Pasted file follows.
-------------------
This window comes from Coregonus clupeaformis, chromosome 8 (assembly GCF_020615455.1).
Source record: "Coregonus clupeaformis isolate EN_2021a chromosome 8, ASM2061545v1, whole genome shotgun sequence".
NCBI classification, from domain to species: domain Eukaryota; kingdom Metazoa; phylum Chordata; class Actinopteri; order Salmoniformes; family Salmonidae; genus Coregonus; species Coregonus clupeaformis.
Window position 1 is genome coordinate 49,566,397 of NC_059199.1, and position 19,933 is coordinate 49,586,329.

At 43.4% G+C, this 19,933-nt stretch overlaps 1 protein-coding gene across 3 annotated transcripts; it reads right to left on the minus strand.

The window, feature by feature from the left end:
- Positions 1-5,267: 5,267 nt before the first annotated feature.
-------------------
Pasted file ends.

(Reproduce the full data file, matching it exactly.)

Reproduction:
This window comes from Coregonus clupeaformis, chromosome 8 (assembly GCF_020615455.1).
Source record: "Coregonus clupeaformis isolate EN_2021a chromosome 8, ASM2061545v1, whole genome shotgun sequence".
NCBI classification, from domain to species: domain Eukaryota; kingdom Metazoa; phylum Chordata; class Actinopteri; order Salmoniformes; family Salmonidae; genus Coregonus; species Coregonus clupeaformis.
Window position 1 is genome coordinate 49,566,397 of NC_059199.1, and position 19,933 is coordinate 49,586,329.

At 43.4% G+C, this 19,933-nt stretch overlaps 1 protein-coding gene across 3 annotated transcripts; it reads right to left on the minus strand.

The window, feature by feature from the left end:
- Positions 1-5,267: 5,267 nt before the first annotated feature.